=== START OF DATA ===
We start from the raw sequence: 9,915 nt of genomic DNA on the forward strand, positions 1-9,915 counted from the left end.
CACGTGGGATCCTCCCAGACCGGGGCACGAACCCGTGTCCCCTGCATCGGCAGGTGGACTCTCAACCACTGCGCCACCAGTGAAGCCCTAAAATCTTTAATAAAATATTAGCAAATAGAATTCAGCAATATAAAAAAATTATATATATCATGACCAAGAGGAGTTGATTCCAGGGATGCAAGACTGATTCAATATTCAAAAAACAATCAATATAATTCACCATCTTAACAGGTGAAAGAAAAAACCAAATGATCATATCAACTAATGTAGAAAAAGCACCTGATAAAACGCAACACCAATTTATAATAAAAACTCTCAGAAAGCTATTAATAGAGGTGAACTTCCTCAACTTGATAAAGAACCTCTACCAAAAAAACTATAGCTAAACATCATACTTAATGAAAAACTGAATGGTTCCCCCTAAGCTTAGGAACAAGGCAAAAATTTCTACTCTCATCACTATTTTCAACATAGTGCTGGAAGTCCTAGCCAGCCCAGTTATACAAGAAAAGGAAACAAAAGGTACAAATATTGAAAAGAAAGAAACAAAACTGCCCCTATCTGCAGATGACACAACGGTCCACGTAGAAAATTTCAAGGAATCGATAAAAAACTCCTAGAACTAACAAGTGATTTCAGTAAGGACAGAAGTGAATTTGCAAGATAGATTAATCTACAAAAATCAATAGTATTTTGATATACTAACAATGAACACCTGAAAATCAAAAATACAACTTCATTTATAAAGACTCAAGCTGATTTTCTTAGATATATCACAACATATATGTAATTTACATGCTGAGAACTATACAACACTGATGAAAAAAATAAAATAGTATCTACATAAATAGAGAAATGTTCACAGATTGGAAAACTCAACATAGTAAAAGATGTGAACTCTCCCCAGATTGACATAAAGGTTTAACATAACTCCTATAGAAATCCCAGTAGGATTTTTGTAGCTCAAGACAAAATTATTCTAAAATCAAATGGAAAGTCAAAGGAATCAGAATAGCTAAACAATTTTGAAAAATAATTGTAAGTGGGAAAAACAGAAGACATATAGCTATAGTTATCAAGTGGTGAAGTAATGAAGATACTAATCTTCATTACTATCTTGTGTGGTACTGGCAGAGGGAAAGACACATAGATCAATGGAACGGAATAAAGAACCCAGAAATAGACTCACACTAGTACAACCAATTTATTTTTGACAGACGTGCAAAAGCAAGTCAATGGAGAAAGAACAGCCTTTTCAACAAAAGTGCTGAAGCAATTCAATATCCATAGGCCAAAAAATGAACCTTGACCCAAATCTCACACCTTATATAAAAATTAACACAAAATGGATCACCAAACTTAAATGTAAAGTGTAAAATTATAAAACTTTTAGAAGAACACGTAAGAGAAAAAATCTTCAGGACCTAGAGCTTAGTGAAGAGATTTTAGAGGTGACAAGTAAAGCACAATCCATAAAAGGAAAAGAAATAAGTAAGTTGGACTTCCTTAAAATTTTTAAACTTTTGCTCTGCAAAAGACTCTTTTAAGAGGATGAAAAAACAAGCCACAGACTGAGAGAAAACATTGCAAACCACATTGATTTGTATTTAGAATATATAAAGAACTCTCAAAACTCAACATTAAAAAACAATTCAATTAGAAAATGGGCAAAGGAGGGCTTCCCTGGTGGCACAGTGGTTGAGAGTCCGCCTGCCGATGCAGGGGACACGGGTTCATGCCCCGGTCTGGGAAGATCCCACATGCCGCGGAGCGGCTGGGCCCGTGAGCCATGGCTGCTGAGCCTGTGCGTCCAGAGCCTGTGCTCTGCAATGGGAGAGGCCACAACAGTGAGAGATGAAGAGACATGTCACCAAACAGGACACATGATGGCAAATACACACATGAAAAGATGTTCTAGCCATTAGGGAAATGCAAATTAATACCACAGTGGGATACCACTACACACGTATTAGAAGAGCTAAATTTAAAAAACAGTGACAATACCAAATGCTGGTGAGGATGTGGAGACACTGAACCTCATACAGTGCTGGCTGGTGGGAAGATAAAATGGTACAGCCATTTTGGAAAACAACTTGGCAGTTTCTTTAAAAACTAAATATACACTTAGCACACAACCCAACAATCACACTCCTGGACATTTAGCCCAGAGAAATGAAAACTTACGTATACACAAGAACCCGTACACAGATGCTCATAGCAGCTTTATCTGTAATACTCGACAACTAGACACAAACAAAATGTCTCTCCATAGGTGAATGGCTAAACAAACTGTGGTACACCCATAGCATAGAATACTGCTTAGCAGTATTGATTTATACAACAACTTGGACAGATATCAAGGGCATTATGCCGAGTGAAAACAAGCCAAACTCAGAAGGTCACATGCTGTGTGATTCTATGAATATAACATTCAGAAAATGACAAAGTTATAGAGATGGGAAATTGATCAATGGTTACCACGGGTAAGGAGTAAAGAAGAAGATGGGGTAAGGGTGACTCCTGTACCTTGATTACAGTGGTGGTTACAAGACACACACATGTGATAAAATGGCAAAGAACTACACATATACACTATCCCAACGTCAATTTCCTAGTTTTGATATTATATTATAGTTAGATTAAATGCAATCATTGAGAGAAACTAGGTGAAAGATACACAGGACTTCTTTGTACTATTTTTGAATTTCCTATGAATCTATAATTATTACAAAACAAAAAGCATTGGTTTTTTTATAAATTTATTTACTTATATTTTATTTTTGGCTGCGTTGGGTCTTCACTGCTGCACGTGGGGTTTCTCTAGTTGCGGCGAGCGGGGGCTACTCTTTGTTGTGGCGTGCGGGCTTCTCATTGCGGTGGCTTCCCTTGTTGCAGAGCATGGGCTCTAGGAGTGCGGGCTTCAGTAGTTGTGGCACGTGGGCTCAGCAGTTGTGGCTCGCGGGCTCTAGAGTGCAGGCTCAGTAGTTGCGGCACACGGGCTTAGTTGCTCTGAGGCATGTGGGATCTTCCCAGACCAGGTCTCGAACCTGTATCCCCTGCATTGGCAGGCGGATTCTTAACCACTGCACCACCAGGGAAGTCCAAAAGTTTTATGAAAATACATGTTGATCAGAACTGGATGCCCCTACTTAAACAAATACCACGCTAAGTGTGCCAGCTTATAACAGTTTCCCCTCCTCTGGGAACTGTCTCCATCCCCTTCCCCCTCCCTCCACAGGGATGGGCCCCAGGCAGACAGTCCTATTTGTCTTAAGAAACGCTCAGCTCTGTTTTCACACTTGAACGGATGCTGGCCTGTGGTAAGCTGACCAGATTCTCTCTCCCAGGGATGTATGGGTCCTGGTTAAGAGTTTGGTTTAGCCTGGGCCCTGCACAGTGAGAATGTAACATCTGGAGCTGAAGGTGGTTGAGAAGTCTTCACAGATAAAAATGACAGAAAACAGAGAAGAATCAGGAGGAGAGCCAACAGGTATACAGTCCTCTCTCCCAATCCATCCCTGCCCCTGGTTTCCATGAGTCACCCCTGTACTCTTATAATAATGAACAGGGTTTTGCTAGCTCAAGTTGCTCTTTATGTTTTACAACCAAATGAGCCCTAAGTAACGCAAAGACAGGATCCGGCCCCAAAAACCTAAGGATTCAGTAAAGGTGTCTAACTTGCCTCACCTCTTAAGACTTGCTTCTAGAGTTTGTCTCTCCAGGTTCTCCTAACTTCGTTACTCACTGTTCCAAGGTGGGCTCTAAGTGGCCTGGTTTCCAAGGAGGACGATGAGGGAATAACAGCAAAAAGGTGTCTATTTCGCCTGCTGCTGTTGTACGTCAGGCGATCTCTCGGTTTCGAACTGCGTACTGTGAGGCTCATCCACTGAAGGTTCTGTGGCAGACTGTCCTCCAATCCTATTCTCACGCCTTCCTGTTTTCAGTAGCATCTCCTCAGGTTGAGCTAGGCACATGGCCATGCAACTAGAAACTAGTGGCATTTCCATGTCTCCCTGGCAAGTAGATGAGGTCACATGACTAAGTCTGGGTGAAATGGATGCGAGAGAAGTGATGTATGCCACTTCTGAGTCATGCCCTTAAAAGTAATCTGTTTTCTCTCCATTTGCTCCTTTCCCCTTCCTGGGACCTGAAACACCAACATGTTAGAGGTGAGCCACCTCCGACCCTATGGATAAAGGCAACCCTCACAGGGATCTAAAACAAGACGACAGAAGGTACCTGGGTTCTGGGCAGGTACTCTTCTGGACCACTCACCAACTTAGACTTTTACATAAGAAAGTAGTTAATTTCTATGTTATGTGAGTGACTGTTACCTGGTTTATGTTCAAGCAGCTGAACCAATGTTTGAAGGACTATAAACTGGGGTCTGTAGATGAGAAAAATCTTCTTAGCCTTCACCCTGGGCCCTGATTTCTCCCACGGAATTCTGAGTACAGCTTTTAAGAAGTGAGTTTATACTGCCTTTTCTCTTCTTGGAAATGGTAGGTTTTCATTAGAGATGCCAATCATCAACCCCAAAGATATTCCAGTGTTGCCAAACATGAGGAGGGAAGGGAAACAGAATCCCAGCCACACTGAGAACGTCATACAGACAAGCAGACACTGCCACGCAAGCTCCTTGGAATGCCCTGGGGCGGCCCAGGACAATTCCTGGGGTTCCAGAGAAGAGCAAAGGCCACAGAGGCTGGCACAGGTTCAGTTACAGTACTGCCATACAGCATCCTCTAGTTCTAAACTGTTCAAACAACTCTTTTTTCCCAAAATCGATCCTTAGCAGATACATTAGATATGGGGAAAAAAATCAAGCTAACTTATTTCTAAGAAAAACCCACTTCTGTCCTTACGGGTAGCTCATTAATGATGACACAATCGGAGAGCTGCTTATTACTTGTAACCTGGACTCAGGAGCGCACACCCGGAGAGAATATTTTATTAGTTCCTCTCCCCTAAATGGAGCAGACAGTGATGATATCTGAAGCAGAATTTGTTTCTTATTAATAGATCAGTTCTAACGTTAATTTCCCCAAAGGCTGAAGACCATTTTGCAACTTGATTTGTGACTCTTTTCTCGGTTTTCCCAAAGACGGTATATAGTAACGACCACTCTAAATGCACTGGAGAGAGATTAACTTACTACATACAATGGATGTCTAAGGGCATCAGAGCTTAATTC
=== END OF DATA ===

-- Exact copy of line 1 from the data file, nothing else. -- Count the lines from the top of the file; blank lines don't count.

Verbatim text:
We start from the raw sequence: 9,915 nt of genomic DNA on the forward strand, positions 1-9,915 counted from the left end.